nursing bra

  • Designed to support breasts whilst breast feeding it is advisable to purchase a few weeks before your due date as your breasts will increase in size as your milk comes in.
  • It is advisable to get fitted properly so that you get the support and comfort you need.
  • Avoid underwired bras because they are thought to reduce the development of the milk ducts.
  • If you are choosing yourself, most baby books, catalogues and magazines will advise you how to measure yourself.
  • You may want to try wearing your bra through the night to make you more comfortable.
  • These bras are available in different styles such as a drop cup and zip that allows for easy access.
  • We would tell you how to work out your own bra size, but this would give you an excuse not to go for a fitting.
  • Don’t be embarrassed – get a professional fitting and you will be much more comfortable.
  • Stores like Mothercare, Debenhams and John Lewis all offer a bra fitting service.

breast pads

  • Circular absorbent pads that fit inside your bra cup to catch any embarrassing leaks or spills.
  • Can be brought before the birth as you may leak colostrum during pregnancy and you will need them following the birth as your milk comes in.
  • You can buy disposable (come in packs of average 50) or washable (packs of average 5) and cotton and lacy ones are available if you are wearing something special on a night out!

breast pump

  • Manual or battery operated device for expressing breast milk so that you can store milk or feed from a bottle.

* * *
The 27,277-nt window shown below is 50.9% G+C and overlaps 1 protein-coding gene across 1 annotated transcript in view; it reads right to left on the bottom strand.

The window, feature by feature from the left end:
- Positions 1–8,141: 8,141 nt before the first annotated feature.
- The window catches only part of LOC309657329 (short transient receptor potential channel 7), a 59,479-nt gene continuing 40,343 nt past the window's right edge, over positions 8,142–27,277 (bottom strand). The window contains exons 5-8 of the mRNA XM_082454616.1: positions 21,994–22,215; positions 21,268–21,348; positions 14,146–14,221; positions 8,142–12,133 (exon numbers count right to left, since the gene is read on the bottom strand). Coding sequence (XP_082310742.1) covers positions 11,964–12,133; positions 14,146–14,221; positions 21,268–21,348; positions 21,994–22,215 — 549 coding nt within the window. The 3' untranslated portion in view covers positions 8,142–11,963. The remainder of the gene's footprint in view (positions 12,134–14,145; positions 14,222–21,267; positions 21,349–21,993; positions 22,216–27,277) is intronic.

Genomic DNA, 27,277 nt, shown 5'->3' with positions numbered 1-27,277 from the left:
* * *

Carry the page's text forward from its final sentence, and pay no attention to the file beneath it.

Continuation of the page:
• Can also be used to help reduce breast engorgement orb if you have very sore nipple – a breast pump can be less painful than baby breast feeding as a temporary measure.
  • A breast pump should be purchased as soon as you have given birth if you intend to express milk either to let someone else feed your baby or if you intend to go back to work straight away.
  • It is probably best to buy one that matches your feeding bottles and milk storage equipment.
  • The pumps usually come apart into many pieces and care must be taken not to lose bits whilst cleaning and sterilising.
  • It is worth checking that the pump that you choose is appropriate for your method of sterilisation.
  • Breast pumps are quite expensive and you may want to borrow from a friend to try before you purchase, or buy second hand.
  • Of course you can always express milk by hand if you prefer.

nipple shields

  • When learning to breastfeed your baby mothers sometimes experience extremely painful, dried cracked nipples.
  • Nipple shields can give temporary relief to allow nipples to heal although midwifes tend to discourage regular use.
  • Brought in packs of two they can be sterilised and re-used.

storage kits

  • All sorts of bags, bottles and other items for storing breast milk for feeding at a later time or date, either in the fridge or freezer.
  • Should be brought prior to the birth so you are able to express milk as soon as possible to relieve engorgement and keep a supply in freezer.
  • If you are only storing breast milk for emergencies then just using a normal feeding bottle with a sealing top is probably the best bet.
  • If you are intending to use a lot (e.g. for going back to work) then a large number of disposable, sealable storage bags would probably be a more economical.
  • Any sealable sterile container is suitable for temporary or occasional use.

nursing cushion

  • A large V-shaped cushion that has many uses.
  • You will probably purchase a nursing cushion during your pregnancy to allow you to sit and sleep comfortably as you get bigger.
  • They can also be used to support your baby whilst breastfeeding and for propping your baby up whilst he is learning to sit.
  • Not usually expensive ensure you buy one with re-moveable cover that you can wash.
  • Spare covers can also be purchased.
  • You do not have to buy a baby cushion – any V-shaped cushion does the same job.